Women-led U.S. startups attract Only fraction of venture Cash


Promising startups in america get when directed by women, a shred of the billions of dollars shareholders pump to them, a study discovered on Tuesday.

Between 2011 and 2013, companies with a female CEO received $1.5 billion of the $51 billion venture capital investors poured to those that they deemed promising, or a mere 3 percent of available dollars, according to the analysis by U.S. researchers.

They discovered that teams that were all-men were likely to win venture capital than teams.

Venture capital is money invested in small businesses thought to possess potential.

The findings published in the journal Venture Capital confirmed a pattern of levels of venture capital flowing into businesses.

The Diana Project, A landmark study, had discovered that venture capital injected in businesses never exceeded 4 percent of funds spent between the turn of this century and the 1950s.

In the new study, researchers analyzed nearly 7,000 U.S. companies that received venture funding between 2011 and 2013. Then they identified companies with women.

Just why businesses were receiver of venture capital that was less raised questions regarding the inner workings of the industry, stated co-author a professor of entrepreneurship at Babson College in Massachusetts, Candida Brush.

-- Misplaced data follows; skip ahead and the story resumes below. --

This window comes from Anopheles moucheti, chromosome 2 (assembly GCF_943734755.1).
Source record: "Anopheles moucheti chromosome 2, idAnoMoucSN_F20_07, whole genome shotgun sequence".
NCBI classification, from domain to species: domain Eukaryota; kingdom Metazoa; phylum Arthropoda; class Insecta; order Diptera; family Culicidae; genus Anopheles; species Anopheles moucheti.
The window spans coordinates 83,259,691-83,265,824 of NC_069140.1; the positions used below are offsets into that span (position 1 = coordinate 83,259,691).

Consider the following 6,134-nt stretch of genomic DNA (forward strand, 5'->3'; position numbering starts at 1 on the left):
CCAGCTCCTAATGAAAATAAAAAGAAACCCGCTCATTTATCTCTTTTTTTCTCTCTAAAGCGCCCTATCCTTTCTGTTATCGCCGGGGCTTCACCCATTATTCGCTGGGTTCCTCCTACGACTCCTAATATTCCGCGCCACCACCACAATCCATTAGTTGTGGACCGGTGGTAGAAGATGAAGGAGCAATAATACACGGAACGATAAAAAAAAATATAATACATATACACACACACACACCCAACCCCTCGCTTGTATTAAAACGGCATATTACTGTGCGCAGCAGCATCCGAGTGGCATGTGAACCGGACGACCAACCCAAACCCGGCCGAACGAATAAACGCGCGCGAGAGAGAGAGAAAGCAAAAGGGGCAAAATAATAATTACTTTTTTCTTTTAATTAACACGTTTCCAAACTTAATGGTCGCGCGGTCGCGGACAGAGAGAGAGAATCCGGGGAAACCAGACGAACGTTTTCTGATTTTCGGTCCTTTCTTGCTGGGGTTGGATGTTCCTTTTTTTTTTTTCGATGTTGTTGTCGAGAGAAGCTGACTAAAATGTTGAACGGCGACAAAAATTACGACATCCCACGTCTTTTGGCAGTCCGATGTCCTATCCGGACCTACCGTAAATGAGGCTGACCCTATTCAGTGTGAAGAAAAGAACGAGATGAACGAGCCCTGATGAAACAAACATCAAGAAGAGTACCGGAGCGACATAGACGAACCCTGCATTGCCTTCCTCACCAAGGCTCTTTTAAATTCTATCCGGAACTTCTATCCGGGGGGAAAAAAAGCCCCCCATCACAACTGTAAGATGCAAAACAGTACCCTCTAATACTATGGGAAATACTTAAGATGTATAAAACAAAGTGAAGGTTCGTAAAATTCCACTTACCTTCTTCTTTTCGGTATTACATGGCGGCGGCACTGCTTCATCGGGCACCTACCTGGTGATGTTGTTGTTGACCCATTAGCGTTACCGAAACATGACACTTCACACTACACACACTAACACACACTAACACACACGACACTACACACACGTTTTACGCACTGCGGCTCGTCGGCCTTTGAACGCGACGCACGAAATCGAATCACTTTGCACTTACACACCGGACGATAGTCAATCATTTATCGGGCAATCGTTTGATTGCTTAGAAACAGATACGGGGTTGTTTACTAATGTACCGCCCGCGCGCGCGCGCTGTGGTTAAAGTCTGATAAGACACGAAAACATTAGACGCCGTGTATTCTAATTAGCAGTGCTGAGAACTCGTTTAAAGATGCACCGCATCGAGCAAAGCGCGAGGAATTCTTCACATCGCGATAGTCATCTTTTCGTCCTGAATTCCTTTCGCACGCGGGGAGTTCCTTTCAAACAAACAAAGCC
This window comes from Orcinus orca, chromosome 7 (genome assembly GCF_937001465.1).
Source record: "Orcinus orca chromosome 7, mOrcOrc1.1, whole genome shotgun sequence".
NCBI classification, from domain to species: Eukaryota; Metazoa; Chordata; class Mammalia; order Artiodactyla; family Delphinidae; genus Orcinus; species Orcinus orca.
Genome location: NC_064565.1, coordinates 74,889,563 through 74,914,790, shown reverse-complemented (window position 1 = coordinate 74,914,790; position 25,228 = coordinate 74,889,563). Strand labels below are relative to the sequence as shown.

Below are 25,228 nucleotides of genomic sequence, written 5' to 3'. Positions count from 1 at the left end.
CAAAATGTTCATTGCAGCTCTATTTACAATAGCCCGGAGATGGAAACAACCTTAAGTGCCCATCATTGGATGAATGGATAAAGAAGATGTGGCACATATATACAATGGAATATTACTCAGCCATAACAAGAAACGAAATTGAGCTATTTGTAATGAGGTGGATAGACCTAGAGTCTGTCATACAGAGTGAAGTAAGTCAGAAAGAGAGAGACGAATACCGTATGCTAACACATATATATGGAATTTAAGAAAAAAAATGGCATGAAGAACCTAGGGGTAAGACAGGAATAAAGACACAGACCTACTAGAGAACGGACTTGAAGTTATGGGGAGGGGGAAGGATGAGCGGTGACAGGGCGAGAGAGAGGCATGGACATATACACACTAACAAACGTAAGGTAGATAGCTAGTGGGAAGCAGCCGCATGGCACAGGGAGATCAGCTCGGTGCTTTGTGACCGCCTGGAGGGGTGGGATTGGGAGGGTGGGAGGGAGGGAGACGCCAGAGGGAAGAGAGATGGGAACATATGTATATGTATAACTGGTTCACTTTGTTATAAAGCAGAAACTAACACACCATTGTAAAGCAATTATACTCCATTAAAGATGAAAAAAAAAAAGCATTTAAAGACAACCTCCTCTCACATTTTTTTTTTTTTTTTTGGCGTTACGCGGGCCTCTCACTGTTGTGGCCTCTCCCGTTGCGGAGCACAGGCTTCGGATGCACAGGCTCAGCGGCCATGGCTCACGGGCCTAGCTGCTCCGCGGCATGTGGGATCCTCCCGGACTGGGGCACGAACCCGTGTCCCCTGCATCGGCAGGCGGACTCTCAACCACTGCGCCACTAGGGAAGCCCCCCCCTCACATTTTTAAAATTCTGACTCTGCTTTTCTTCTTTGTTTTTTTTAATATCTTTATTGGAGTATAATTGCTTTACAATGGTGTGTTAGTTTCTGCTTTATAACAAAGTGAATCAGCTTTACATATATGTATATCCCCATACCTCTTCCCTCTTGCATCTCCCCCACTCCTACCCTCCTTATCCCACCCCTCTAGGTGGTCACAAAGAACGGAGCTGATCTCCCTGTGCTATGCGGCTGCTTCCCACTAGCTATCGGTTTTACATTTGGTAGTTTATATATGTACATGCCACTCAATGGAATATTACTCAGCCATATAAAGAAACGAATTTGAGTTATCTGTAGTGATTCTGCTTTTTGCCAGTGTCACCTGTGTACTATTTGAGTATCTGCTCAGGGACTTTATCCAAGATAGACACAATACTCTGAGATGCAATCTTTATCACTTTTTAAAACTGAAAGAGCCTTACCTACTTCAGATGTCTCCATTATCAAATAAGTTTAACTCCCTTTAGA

“What’s the disconnect?” Said Brush in a telephone interview.

“My hypothesis about the disconnect is that girls aren’t in the perfect network (or) they are either being placed through a tighter display,” she informed the Thomson Reuters Foundation.

The report’s authors, who include an consultant and Babson College professors, found there was no performance gap between companies whose CEOs were men or women.

The proportion of male to startup entrepreneurs is equivalent, based on the Global Report of the 2013 Global Entrepreneurship Monitor.

However, the venture capital business in the United States is 92 percent man, said Brush.

“Those are things that must be looked at,” she said.

Prominent Silicon Valley investor Dave McClure resigned from his position 500 Startups after allegations of sexual harassment earlier this month.

McClure’s resignation came after entrepreneur Sarah Kunst accused misconduct’s investor .

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